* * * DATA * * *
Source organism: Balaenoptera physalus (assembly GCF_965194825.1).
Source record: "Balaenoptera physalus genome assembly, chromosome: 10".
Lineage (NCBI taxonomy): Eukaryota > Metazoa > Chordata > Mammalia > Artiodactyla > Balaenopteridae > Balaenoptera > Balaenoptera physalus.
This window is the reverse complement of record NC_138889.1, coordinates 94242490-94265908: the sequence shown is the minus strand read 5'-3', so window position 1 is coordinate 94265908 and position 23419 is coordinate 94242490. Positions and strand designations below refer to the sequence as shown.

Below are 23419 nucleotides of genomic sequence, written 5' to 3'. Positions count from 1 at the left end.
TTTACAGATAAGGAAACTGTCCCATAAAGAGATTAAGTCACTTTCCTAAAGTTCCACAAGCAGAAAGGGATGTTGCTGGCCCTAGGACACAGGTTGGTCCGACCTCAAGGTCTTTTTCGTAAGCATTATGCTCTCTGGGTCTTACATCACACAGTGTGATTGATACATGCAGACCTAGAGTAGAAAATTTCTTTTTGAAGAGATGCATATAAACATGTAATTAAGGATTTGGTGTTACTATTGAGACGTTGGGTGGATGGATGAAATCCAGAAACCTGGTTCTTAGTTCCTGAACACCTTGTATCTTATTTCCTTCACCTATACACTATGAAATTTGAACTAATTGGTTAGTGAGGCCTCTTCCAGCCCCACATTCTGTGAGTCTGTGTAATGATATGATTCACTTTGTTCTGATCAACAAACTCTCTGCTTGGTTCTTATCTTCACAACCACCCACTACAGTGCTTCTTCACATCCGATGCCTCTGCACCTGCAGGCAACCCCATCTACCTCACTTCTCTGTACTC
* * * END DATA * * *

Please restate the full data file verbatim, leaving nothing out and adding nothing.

Source organism: Balaenoptera physalus (assembly GCF_965194825.1).
Source record: "Balaenoptera physalus genome assembly, chromosome: 10".
Lineage (NCBI taxonomy): Eukaryota > Metazoa > Chordata > Mammalia > Artiodactyla > Balaenopteridae > Balaenoptera > Balaenoptera physalus.
This window is the reverse complement of record NC_138889.1, coordinates 94242490-94265908: the sequence shown is the minus strand read 5'-3', so window position 1 is coordinate 94265908 and position 23419 is coordinate 94242490. Positions and strand designations below refer to the sequence as shown.

Below are 23419 nucleotides of genomic sequence, written 5' to 3'. Positions count from 1 at the left end.
TTTACAGATAAGGAAACTGTCCCATAAAGAGATTAAGTCACTTTCCTAAAGTTCCACAAGCAGAAAGGGATGTTGCTGGCCCTAGGACACAGGTTGGTCCGACCTCAAGGTCTTTTTCGTAAGCATTATGCTCTCTGGGTCTTACATCACACAGTGTGATTGATACATGCAGACCTAGAGTAGAAAATTTCTTTTTGAAGAGATGCATATAAACATGTAATTAAGGATTTGGTGTTACTATTGAGACGTTGGGTGGATGGATGAAATCCAGAAACCTGGTTCTTAGTTCCTGAACACCTTGTATCTTATTTCCTTCACCTATACACTATGAAATTTGAACTAATTGGTTAGTGAGGCCTCTTCCAGCCCCACATTCTGTGAGTCTGTGTAATGATATGATTCACTTTGTTCTGATCAACAAACTCTCTGCTTGGTTCTTATCTTCACAACCACCCACTACAGTGCTTCTTCACATCCGATGCCTCTGCACCTGCAGGCAACCCCATCTACCTCACTTCTCTGTACTC